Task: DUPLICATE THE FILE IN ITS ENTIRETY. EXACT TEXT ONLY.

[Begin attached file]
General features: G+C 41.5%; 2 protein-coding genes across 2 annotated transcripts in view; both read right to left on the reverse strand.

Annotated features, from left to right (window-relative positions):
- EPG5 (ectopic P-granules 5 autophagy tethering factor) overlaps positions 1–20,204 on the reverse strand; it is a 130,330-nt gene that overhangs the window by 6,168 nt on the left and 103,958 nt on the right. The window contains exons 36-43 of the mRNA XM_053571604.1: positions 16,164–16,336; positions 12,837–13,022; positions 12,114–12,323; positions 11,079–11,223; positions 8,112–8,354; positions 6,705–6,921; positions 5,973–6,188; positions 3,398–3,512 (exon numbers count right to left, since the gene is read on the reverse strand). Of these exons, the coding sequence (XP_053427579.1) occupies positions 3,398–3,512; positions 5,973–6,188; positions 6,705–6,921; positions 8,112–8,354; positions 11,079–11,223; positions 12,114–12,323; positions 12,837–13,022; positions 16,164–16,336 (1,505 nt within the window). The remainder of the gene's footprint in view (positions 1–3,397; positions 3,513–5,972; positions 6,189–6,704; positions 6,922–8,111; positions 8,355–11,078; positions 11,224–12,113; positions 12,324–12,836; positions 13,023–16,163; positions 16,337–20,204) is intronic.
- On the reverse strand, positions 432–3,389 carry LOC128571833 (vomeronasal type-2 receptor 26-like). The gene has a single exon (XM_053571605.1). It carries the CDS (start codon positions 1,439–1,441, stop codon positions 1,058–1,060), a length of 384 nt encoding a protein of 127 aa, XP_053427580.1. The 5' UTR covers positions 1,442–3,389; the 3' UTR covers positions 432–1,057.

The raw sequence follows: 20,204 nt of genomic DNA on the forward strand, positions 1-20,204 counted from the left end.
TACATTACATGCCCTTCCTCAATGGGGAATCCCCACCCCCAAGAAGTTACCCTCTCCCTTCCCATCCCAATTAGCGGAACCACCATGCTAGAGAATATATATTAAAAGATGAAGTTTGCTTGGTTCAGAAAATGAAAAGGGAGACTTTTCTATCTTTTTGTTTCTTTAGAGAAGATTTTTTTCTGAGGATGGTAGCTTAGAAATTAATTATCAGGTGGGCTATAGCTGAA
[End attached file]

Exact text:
General features: G+C 41.5%; 2 protein-coding genes across 2 annotated transcripts in view; both read right to left on the reverse strand.

Annotated features, from left to right (window-relative positions):
- EPG5 (ectopic P-granules 5 autophagy tethering factor) overlaps positions 1–20,204 on the reverse strand; it is a 130,330-nt gene that overhangs the window by 6,168 nt on the left and 103,958 nt on the right. The window contains exons 36-43 of the mRNA XM_053571604.1: positions 16,164–16,336; positions 12,837–13,022; positions 12,114–12,323; positions 11,079–11,223; positions 8,112–8,354; positions 6,705–6,921; positions 5,973–6,188; positions 3,398–3,512 (exon numbers count right to left, since the gene is read on the reverse strand). Of these exons, the coding sequence (XP_053427579.1) occupies positions 3,398–3,512; positions 5,973–6,188; positions 6,705–6,921; positions 8,112–8,354; positions 11,079–11,223; positions 12,114–12,323; positions 12,837–13,022; positions 16,164–16,336 (1,505 nt within the window). The remainder of the gene's footprint in view (positions 1–3,397; positions 3,513–5,972; positions 6,189–6,704; positions 6,922–8,111; positions 8,355–11,078; positions 11,224–12,113; positions 12,324–12,836; positions 13,023–16,163; positions 16,337–20,204) is intronic.
- On the reverse strand, positions 432–3,389 carry LOC128571833 (vomeronasal type-2 receptor 26-like). The gene has a single exon (XM_053571605.1). It carries the CDS (start codon positions 1,439–1,441, stop codon positions 1,058–1,060), a length of 384 nt encoding a protein of 127 aa, XP_053427580.1. The 5' UTR covers positions 1,442–3,389; the 3' UTR covers positions 432–1,057.

The raw sequence follows: 20,204 nt of genomic DNA on the forward strand, positions 1-20,204 counted from the left end.
TACATTACATGCCCTTCCTCAATGGGGAATCCCCACCCCCAAGAAGTTACCCTCTCCCTTCCCATCCCAATTAGCGGAACCACCATGCTAGAGAATATATATTAAAAGATGAAGTTTGCTTGGTTCAGAAAATGAAAAGGGAGACTTTTCTATCTTTTTGTTTCTTTAGAGAAGATTTTTTTCTGAGGATGGTAGCTTAGAAATTAATTATCAGGTGGGCTATAGCTGAA